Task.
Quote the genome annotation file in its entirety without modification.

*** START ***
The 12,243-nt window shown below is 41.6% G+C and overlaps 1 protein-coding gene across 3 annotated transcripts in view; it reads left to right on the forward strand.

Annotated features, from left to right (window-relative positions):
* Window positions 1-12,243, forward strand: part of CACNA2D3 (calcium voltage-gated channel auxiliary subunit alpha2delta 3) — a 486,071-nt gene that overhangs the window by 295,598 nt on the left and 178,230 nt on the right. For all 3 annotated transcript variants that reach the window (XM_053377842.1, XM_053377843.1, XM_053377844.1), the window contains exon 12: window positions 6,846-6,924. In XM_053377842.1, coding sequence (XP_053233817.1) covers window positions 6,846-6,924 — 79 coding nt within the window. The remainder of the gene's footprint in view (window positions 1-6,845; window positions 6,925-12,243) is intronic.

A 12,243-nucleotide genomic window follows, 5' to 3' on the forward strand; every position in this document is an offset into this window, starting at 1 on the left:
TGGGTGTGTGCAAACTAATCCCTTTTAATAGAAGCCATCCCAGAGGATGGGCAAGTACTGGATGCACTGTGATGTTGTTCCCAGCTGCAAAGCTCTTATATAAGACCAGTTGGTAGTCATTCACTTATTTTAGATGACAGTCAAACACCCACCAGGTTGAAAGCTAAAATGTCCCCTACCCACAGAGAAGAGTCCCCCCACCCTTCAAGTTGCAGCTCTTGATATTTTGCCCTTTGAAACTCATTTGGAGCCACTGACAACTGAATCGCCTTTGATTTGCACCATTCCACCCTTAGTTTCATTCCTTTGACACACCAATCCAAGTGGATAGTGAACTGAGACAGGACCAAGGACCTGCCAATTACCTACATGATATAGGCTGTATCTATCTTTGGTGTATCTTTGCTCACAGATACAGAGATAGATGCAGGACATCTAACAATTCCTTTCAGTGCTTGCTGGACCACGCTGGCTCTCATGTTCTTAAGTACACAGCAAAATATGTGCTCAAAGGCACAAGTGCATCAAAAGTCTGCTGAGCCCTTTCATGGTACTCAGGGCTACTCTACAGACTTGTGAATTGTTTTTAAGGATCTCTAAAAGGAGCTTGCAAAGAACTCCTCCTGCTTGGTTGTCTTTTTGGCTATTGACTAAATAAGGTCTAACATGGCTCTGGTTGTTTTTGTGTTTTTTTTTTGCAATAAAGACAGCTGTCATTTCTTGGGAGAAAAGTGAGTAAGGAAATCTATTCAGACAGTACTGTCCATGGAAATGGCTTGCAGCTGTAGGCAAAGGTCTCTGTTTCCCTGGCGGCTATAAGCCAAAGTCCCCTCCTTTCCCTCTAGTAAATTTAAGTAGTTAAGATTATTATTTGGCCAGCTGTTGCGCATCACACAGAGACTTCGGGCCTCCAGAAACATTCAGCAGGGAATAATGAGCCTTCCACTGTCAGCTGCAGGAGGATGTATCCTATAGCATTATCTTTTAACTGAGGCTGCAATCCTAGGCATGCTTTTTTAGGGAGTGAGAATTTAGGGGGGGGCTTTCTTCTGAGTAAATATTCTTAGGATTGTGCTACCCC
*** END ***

The 12,243-nt window shown below is 41.6% G+C and overlaps 1 protein-coding gene across 3 annotated transcripts in view; it reads left to right on the forward strand.

Annotated features, from left to right (window-relative positions):
* Window positions 1-12,243, forward strand: part of CACNA2D3 (calcium voltage-gated channel auxiliary subunit alpha2delta 3) — a 486,071-nt gene that overhangs the window by 295,598 nt on the left and 178,230 nt on the right. For all 3 annotated transcript variants that reach the window (XM_053377842.1, XM_053377843.1, XM_053377844.1), the window contains exon 12: window positions 6,846-6,924. In XM_053377842.1, coding sequence (XP_053233817.1) covers window positions 6,846-6,924 — 79 coding nt within the window. The remainder of the gene's footprint in view (window positions 1-6,845; window positions 6,925-12,243) is intronic.

A 12,243-nucleotide genomic window follows, 5' to 3' on the forward strand; every position in this document is an offset into this window, starting at 1 on the left:
TGGGTGTGTGCAAACTAATCCCTTTTAATAGAAGCCATCCCAGAGGATGGGCAAGTACTGGATGCACTGTGATGTTGTTCCCAGCTGCAAAGCTCTTATATAAGACCAGTTGGTAGTCATTCACTTATTTTAGATGACAGTCAAACACCCACCAGGTTGAAAGCTAAAATGTCCCCTACCCACAGAGAAGAGTCCCCCCACCCTTCAAGTTGCAGCTCTTGATATTTTGCCCTTTGAAACTCATTTGGAGCCACTGACAACTGAATCGCCTTTGATTTGCACCATTCCACCCTTAGTTTCATTCCTTTGACACACCAATCCAAGTGGATAGTGAACTGAGACAGGACCAAGGACCTGCCAATTACCTACATGATATAGGCTGTATCTATCTTTGGTGTATCTTTGCTCACAGATACAGAGATAGATGCAGGACATCTAACAATTCCTTTCAGTGCTTGCTGGACCACGCTGGCTCTCATGTTCTTAAGTACACAGCAAAATATGTGCTCAAAGGCACAAGTGCATCAAAAGTCTGCTGAGCCCTTTCATGGTACTCAGGGCTACTCTACAGACTTGTGAATTGTTTTTAAGGATCTCTAAAAGGAGCTTGCAAAGAACTCCTCCTGCTTGGTTGTCTTTTTGGCTATTGACTAAATAAGGTCTAACATGGCTCTGGTTGTTTTTGTGTTTTTTTTTTGCAATAAAGACAGCTGTCATTTCTTGGGAGAAAAGTGAGTAAGGAAATCTATTCAGACAGTACTGTCCATGGAAATGGCTTGCAGCTGTAGGCAAAGGTCTCTGTTTCCCTGGCGGCTATAAGCCAAAGTCCCCTCCTTTCCCTCTAGTAAATTTAAGTAGTTAAGATTATTATTTGGCCAGCTGTTGCGCATCACACAGAGACTTCGGGCCTCCAGAAACATTCAGCAGGGAATAATGAGCCTTCCACTGTCAGCTGCAGGAGGATGTATCCTATAGCATTATCTTTTAACTGAGGCTGCAATCCTAGGCATGCTTTTTTAGGGAGTGAGAATTTAGGGGGGGGCTTTCTTCTGAGTAAATATTCTTAGGATTGTGCTACCCC